Willem van der Leeuw
Willem van der Leeuw (Belgium, 1603-1665)
Daniel in the Lion’s Den
after 1625; after Peter Paul Rubens (Flemish, 1577-1640)
Hollstein, 3; Basan 30; Schneevoogt, 22; Dutuit 4
Inscription on recto l.l “P. P. Ruben Inventor”; l.r. “WVDLeeuw fecit.”
On verso l.l. “N.30 / v95"
Willem van der Leeuw was a little-known seventeenth-century Flemish artist, whose reputation rests on his work as a reproductive engraver for the noteworthy Flemish artist, Peter Paul Rubens (1577-1640). Van der Leeuw skillfully translated many of Rubens paintings into prints, capturing Rubens’ rhythmic compositions and dramatic use of chiaroscuro.
Rubens was a devout Roman Catholic and depicted many biblical scenes in his works. He painted Daniel and the Lion’s Den between 1614 and 1616 and intended it to be a showpiece in his Antwerp studio. Usually, artists as renowned as Rubens did not have the time to create large canvases by themselves, so they hired assistants to complete the background work or other compositional elements as directed by the master. Daniel in the Lion’s Den, however, is believed to have been painted entirely by Rubens. Wanting to add a sense of realism to the scene, Rubens studied the Barbary Lion at the Royal Menagerie in Brussels making extensive sketches of both male and female lions.
Daniel and the Lion’s Den depicts the Old Testament story of Daniel,* a Jew who had risen to be a high-level administrator for the Persian King Darius. The King favored Daniel and planned to promote him to be administrator over the kingdom, but others were jealous of Daniel. They tricked King Darius into decreeing that all who prayed to a person or god other than Darius, would be thrown into the lion's den. Daniel was seen praying to his God, and King Darius was forced to throw him into the lion’s den. Daniel prayed fervently to God throughout the night, and the next morning, King Darius checked on Daniel, finding him alive due to his faith in God.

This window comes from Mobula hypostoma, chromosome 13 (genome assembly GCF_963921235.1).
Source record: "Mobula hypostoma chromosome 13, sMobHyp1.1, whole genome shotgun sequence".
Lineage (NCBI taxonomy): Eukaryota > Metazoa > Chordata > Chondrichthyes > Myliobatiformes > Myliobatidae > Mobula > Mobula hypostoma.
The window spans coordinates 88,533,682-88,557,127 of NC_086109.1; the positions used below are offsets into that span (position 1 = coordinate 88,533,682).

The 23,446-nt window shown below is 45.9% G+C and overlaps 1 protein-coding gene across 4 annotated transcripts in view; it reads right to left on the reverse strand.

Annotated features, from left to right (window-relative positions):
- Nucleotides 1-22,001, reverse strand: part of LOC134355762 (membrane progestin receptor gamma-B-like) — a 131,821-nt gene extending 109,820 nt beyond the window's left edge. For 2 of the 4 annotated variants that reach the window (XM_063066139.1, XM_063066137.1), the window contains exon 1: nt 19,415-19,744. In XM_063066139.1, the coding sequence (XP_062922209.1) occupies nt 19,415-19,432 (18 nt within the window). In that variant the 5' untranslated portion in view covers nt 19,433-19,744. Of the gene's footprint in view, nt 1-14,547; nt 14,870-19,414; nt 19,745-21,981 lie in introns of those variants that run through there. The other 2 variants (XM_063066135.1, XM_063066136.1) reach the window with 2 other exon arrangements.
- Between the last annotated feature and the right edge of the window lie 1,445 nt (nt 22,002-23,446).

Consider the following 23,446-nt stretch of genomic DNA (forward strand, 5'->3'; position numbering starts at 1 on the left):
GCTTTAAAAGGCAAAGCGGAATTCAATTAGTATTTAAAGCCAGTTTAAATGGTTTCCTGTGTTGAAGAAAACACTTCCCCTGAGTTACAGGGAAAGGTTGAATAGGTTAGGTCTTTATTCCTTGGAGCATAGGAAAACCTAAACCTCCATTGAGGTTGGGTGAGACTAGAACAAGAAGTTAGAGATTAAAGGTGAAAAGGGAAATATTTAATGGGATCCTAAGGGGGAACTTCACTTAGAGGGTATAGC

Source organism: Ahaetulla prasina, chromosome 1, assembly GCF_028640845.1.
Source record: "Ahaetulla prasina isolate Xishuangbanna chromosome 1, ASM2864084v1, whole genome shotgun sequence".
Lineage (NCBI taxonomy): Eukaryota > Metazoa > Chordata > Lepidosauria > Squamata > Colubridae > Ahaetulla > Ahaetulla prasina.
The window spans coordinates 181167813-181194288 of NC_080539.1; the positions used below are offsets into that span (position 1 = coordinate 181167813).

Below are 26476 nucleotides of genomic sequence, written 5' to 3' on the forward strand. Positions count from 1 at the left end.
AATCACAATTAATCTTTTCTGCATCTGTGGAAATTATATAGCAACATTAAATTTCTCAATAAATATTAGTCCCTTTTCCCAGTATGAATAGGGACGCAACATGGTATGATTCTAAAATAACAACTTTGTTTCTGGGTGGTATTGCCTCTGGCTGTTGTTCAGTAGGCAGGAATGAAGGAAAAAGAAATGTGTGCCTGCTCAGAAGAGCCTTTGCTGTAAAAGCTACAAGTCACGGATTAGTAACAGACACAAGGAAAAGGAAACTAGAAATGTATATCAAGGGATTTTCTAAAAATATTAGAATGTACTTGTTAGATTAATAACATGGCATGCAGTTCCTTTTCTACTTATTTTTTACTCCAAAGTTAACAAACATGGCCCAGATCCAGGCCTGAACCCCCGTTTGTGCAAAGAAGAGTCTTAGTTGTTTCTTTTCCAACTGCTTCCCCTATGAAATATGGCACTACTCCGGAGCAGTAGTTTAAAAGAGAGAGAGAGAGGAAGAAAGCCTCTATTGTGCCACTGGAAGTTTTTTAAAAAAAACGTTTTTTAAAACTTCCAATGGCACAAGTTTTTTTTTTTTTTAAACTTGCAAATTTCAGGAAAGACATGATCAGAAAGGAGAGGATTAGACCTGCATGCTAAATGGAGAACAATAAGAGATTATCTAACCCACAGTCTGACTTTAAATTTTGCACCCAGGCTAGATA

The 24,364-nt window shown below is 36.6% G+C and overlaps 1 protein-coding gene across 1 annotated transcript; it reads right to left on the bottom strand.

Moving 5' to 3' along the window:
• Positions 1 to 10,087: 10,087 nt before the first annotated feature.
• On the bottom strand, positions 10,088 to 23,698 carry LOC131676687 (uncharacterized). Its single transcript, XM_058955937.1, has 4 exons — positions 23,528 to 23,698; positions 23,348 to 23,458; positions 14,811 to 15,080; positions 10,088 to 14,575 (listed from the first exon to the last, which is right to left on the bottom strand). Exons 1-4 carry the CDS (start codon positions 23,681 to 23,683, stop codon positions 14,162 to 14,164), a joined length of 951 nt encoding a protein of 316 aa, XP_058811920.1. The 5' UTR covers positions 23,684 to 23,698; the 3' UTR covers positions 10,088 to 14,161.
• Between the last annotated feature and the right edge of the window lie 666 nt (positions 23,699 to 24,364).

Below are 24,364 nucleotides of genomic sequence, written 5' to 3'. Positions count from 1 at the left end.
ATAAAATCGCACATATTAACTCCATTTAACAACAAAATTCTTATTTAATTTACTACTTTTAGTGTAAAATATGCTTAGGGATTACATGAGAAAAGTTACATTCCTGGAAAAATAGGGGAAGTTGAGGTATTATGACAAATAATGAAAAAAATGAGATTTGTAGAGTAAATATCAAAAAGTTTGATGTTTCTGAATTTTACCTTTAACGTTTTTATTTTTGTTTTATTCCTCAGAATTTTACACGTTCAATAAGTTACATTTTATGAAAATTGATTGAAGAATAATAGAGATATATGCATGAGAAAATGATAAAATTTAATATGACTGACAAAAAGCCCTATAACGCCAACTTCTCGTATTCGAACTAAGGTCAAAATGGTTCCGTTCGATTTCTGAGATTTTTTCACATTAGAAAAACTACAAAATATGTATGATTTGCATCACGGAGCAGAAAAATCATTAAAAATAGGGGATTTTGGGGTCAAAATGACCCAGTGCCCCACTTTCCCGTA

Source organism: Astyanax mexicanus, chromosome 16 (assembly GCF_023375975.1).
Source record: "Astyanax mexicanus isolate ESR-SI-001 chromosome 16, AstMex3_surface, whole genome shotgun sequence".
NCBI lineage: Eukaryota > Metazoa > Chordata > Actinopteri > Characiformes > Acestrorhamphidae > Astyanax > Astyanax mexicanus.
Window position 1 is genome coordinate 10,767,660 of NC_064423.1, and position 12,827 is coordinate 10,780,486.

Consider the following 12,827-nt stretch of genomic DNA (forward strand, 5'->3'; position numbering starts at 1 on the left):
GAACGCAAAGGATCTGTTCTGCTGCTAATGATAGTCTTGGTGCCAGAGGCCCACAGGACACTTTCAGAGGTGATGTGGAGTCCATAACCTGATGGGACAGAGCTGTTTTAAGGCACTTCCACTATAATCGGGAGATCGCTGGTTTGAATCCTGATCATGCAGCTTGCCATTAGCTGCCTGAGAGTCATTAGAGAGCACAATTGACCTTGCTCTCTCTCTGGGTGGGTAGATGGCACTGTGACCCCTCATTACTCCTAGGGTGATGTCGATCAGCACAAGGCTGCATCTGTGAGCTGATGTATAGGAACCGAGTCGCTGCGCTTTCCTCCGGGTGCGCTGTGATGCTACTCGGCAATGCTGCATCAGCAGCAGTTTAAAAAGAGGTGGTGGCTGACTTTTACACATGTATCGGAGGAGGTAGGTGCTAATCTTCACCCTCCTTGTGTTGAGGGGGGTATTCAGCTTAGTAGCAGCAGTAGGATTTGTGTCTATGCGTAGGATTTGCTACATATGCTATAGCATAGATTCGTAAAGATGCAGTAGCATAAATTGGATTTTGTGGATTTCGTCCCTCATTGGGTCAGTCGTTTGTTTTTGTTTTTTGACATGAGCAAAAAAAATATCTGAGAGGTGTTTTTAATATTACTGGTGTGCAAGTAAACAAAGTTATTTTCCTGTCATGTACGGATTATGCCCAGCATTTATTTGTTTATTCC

Rubens’ painting** tells this dramatic story of faith by emphasizing powerful details. Daniel’s face reveals both his fear and his deep faith -- even when surrounded by lions. The skull in the foreground is evidence that these lions had previously done their gruesome job, while also symbolizing Golgotha, the location of Jesus’ crucifixion. The oculus to the den is positioned above Daniel’s head, as though it were a halo and symbol of his ardent faith. Theologians interpret Daniel as an archetype to Jesus Christ, who was also persecuted, but conquered death through His resurrection from the dead.
Van der Leeuw copied directly from Rubens’ painting, which resulted in a mirror image. While Rubens’ had the benefit of color to underscore emotion in Daniel’s story, van der Leeuw translated those feelings using only black and white. He changed small details, like removing the arm and leg bones seen in the painting and surrounding Daniel in light, creating a stark contrast with the dark background. The fabric covering Daniel’s body in the painting was red, symbolic of blood; in the engraving, the fabric is white, a possible reference to the shroud of Christ.
*See Daniel 6:1-28.
**Currently in the collection of the National Gallery of Art in Washington, D.C.